Talk:Screaming jelly babies

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Wow, what a terribly dangerous experiment.

I've seen it done loads of times without any problems.It is definately a demo for chemistry teachers rather than pupils which is why I've added the safety warning to the chemistry experiment page

Maybe the Wikipedia would be better served with chemistry experiments that don't involve heating unstable chemicals until they melt...

personally I'm in favour of just adding information to wikipedia and not worrying how best to serve it. Although you do have a point. So far in wikipedia, not many experiments have been added at all. Lot's of science info, but no practical advice. I suppose we do have some responsibility towards potential readers. I'd hate to be in anyway responsible for someone getting hurt. Yet, to self-censure info goes against the grain for me. It's also IMO against the whole idea of an encyclopaedia, which is supposed to represent all knowledge not just the knowledge which is safe to know. I suppose the solution is to add safety warnings and suggest alternative chemicals on the page.

And does this really need its own page? Might be better to just expand the "Chemistry practicals" page...

I'm hoping that the chemistry practicals page will grow into a very long list. Besides with it's own page it can be linked to pages on energy in food etc.

I think it's brilliant! :) Except that... is it really an encyclopaedia article? It seems to me that an article would say something like, "The screaming jelly babies experiment is a demonstration of the oxidizing power of potassium chlorate, first performed in 1827 by Michael Faraday," or something along those lines - describing what the experiment is, rather than giving instructions on how to do it. I wouldn't have thought that an encyclopaedia should be an instruction manual. But then again, I've seen quite a few things like this - recipes and so on - so maybe there is a consensus to allow such things... -- Oliver P. 19:33 Feb 12, 2003 (UTC)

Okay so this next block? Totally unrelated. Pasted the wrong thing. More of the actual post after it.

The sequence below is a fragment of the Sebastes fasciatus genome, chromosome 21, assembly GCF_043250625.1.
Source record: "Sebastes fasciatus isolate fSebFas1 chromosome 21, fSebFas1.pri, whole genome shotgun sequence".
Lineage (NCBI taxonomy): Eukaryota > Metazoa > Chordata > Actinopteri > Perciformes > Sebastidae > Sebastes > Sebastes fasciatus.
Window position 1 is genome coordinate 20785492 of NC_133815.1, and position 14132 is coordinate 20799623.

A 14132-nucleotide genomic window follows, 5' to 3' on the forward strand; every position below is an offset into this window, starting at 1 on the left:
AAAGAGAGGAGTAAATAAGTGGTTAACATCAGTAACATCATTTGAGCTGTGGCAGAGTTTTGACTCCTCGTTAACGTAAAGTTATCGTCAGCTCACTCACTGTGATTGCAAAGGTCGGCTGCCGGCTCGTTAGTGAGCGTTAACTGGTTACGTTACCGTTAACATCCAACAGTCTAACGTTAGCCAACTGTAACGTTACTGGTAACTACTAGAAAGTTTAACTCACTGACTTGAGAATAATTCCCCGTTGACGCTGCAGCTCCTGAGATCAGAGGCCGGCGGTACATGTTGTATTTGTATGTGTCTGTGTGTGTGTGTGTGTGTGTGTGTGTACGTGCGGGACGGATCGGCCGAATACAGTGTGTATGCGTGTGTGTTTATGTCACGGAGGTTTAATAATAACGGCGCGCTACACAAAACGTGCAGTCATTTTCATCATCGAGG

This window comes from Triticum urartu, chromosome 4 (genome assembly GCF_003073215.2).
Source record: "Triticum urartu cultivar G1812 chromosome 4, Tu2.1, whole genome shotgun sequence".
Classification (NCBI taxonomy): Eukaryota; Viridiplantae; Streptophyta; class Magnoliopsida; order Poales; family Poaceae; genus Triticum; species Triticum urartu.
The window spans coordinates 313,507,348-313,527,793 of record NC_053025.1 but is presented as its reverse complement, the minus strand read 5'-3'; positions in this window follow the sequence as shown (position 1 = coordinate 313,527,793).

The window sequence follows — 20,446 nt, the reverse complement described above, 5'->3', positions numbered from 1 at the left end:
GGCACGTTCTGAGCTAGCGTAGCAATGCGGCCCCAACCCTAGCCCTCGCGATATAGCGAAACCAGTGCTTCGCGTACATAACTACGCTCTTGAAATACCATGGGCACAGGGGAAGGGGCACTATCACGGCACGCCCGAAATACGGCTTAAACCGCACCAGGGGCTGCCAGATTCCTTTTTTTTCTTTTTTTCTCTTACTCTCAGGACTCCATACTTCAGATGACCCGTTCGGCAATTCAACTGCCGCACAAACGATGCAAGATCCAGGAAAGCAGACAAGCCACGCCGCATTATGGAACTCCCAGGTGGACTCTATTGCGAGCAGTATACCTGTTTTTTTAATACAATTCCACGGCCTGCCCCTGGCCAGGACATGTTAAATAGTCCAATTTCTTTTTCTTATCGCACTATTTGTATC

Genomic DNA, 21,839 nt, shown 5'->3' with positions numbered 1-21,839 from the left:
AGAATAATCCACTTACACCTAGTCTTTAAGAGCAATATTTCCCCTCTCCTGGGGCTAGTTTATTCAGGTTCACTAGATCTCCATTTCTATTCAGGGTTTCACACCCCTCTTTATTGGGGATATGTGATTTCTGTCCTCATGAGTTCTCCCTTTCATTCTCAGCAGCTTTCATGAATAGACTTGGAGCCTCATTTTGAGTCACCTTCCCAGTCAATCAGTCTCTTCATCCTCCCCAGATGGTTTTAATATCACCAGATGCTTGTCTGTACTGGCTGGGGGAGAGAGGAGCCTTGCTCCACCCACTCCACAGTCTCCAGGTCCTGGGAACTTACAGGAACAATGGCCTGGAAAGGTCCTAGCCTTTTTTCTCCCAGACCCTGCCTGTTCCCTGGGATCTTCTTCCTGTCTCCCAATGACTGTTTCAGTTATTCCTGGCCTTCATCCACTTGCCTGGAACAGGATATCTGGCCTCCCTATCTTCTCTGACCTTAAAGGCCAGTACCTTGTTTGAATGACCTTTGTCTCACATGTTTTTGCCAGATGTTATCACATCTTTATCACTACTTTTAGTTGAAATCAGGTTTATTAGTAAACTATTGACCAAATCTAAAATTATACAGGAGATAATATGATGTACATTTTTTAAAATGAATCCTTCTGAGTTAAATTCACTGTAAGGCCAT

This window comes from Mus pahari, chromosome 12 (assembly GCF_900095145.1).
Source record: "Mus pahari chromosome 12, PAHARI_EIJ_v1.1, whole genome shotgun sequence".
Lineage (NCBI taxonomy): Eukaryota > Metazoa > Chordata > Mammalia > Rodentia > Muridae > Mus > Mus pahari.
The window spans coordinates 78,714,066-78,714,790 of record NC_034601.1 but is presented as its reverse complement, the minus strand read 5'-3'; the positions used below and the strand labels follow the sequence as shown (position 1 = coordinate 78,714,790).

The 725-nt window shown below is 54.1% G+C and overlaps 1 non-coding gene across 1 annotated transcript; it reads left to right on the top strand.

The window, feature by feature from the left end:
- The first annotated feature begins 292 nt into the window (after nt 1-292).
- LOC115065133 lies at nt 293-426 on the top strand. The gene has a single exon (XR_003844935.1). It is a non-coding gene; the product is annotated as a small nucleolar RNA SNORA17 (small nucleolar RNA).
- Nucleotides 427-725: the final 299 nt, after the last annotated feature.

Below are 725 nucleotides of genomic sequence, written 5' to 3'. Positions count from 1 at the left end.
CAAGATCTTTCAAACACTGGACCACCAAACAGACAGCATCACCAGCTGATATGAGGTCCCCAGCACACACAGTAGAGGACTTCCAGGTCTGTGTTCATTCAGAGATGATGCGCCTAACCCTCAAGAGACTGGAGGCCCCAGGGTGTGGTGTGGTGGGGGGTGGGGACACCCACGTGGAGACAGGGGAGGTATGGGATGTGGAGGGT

I agree with Oliver. It needs a bit of a tweak to read more like an encyclopedia article. A backlink to Chemistry practicals would be good too... though Chemistry practicals needs renaming -- Tarquin 21:31 Feb 12, 2003 (UTC)

Ok I've added an itro to make it partially more like a typical article. As for renaming chemistry practicals I was thinking of renaming it School Chemistry experiments and demonstrations, and doing the same with physics and biology practicals - what do you think? Theresa knott

Encyclopedic or note, this is an excellent article in that it enlightens and visualises a somewhat abstract aspect like energy in the food we eat. On a related not: in the UK an expert had a "show" where he would dunk a Digestive biscuit in liquid oxygen and then set fire to it with a match. Flames were spectacular and presumably people would think twice before pigging out on sweets.

Centigrade or Fahrenheit?[edit]

If we are to have an effective and safe article on this, it'd be nice to have it state the temperature scale it uses. Ideas? --Kizor 20:04, 23 December 2005 (UTC)Reply[reply]

There is no mention of temperature anywhere on the page as far as I can see. The 60 ° is an angle not a temperature. Theresa Knott | Taste the Korn 20:49, 23 December 2005 (UTC)Reply[reply]
Thanks. I think I need to go get some sleep now. --Kizor 23:21, 23 December 2005 (UTC)Reply[reply]

Jelly Babies[edit]

I don't see what in this experiment is particular to jelly babies, even if they're a popular example. As such, while it is significant in principle (as much as the notion of a baking soda and vinegar volcano), it needs renaming. Fearwig 05:27, 22 August 2007 (UTC)Reply[reply]

The use of a jelly baby is an important bit of theater in this experiment. You could use anything that contains a lot of sugar, but the anthropomorphism provides a very gruesome show that appeals to kids. --Tony Sidaway 14:52, 9 January 2008 (UTC)Reply[reply]


Sorry to sound like the stupid American here, but this article is clearly written for a British audience. Can someone please explain to me what the hell "Open Evenings" are?! (talk) 09:01, 13 July 2010 (UTC)Reply[reply]

Agreed. Per the relevant policy, I've attempted to commonalize the language while retaining British spellings (and I linked "open evening" to the relevant page). ʍw 19:23, 22 March 2014 (UTC)Reply[reply]

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Wiki Education assignment: CHEM 300[edit]

This article is currently the subject of a Wiki Education Foundation-supported course assignment, between 6 September 2023 and 7 December 2023. Further details are available on the course page. Student editor(s): CrayfishClarinetist, Cheerios1028 (article contribs). Peer reviewers: Erdabravest2001, Groggler, Paoof, Chmstr.

— Assignment last updated by CHEM 300 UBC CJA (talk) 18:02, 8 November 2023 (UTC)Reply[reply]